In its Fifth Assessment Report, IPCC scientists evaluated simulations of historical climate variables using a number of numerical models. They first assumed no increase in heat-trapping gases since 1750, so that the temperatures calculated were those that would have been achieved if only solar variability, volcanic eruptions, and other natural climate drivers were included.

The temperature results were similar to observed temperatures only for the first half of the century, but the models did not accurately show the general warming trend that has been recorded during the second half of the twentieth century.

When computer models include human-induced heat-trapping gases, they accurately reproduce the observed warming during the twentieth and twenty-first centuries.

The evidence shows that although fluctuations in the amount of solar energy reaching our atmosphere do influence our climate, the global warming trend of the past six decades cannot be attributed to changes in the sun.

Source: Union of Concerned Scientists

See Also

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    Note that the majority of the "solar component" graph is the 11-year sunspot cycle rather than any of the Milankovitch cycles (which have periods on the order of tens of thousands of years). – Mark Sep 10 '19 at 1:07
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    Source can be safely dismissed as anything even remotely related to science. In their articles, one of the headlines is, Climate change hoax COLLAPSES as new science finds human activity has virtually zero impact on global temperatures. This is biased garbage on Breitbart level. Scientific research is not supposed to act on opinions, but to determine facts. If climate change is or isn't influenced by human behavior, then this is found to be true/false not good/bad. As a rule of thumb, the word "hoax" in a scientific article is a strong indicator said article is not scientific at all. – Koenigsberg Sep 11 '19 at 10:59
  • This is not to say that the explanations as to why their nonsense is indeed nonsense aren't interesting. They are. – Koenigsberg Sep 11 '19 at 11:00
  • For those unfamiliar with the source, another citation from their About page: The site strongly criticizes drugs-and-surgery medicine, vaccines [...] Again something I consider a red flag w.r.t. source credibility. – Koenigsberg Sep 11 '19 at 11:04
  • Sadly this deserves the answer of "Nobody knows." – Joshua Sep 11 '19 at 15:13

No, there is no proof that the Milankovitch Cycle fully explains the current global warming tendencies. The article you linked to includes a sensationalist headline which the article itself makes no attempt to support, and in fact explicitly denies. The headline states:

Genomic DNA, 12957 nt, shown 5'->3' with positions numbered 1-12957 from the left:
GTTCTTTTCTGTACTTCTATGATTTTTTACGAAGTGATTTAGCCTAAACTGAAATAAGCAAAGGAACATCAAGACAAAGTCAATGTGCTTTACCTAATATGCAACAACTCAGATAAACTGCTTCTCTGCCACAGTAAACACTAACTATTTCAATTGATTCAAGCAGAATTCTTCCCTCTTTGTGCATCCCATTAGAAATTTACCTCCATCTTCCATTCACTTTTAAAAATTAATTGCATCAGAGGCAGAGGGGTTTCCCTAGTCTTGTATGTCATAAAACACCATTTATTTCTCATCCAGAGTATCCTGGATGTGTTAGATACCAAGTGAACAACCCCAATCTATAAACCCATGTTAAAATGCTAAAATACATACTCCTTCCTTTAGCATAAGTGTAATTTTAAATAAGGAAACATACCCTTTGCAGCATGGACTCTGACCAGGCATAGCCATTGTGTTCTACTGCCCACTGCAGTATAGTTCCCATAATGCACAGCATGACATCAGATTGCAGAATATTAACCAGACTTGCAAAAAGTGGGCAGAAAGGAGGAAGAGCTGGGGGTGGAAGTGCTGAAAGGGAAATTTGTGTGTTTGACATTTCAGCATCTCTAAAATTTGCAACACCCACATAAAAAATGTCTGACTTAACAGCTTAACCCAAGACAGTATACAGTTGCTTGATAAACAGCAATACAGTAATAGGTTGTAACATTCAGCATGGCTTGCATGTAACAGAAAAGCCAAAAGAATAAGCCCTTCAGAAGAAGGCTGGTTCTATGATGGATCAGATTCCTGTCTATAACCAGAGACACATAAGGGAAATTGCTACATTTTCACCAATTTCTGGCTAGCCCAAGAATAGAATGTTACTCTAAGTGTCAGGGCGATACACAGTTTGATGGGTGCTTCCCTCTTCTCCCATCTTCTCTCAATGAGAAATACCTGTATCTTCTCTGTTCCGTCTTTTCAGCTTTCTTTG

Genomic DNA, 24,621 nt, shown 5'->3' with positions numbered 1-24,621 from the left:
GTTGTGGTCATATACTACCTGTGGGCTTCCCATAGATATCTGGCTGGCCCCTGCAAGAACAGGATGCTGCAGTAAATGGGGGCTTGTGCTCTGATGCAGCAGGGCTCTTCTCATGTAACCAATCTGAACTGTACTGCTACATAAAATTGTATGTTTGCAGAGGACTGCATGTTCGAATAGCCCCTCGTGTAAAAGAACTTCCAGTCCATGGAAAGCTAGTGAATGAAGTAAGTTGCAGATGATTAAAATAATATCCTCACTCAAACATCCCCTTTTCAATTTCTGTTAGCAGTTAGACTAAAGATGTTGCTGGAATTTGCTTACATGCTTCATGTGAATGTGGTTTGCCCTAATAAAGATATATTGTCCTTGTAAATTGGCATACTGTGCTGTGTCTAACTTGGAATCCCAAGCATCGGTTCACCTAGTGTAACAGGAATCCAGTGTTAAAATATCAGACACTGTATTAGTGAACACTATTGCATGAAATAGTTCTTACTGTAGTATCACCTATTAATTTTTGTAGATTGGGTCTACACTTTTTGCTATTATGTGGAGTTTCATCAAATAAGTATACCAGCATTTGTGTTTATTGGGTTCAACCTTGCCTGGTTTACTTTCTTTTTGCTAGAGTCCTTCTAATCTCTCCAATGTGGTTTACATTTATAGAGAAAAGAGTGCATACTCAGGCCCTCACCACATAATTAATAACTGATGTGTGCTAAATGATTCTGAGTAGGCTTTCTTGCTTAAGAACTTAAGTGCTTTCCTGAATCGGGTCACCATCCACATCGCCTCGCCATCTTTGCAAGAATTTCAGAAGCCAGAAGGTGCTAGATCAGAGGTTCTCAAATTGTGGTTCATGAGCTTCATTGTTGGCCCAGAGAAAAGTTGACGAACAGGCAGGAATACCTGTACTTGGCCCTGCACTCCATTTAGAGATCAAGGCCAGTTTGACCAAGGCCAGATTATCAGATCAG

NASA admits that climate change occurs because of changes in Earth’s solar orbit, and NOT because of SUVs and fossil fuels

However, the article itself makes no such claim, instead merely asserting that NASA observed in 1958 that changes in the earths orbit and tilt cause warming and cooling of the climate, and published information about the Milankovitch Cycles on their website in 2000. It goes on to explain the discovery and gradual acceptance of the Milankovitch Cycle theory, which is now the accepted explanation for the glacial and interglacial cycles on earth over the past million years or so as explained here, for example.

The article contains many sensationalist statements, but they are all the words of the author, rather than anything sourced from NASA. The article directly contradicts its own headline with the statement

But NASA has thus far failed to set the record straight, and has instead chosen to sit silently back and watch as liberals freak out about the world supposedly ending in 12 years because of too much livestock, or too many plastic straws.

So clearly, NASA has not "admitted" that climate change is "...NOT because of SUVs and fossil fuels."

Milakovitch Cycles are the accepted explanation for the long-term climate changes which have caused repeating ice ages, but provides no explanation for the rapid warming that is observed today. The article contains nothing to discredit the overwhelmingly accepted explanation that current warming trends are a direct result of human-caused increases in greenhouse gases.

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No. The problem is the unfortunate use of the weasel-worded term "climate change" when people really mean global warming, and almost always ANTHROPOGENIC global warming.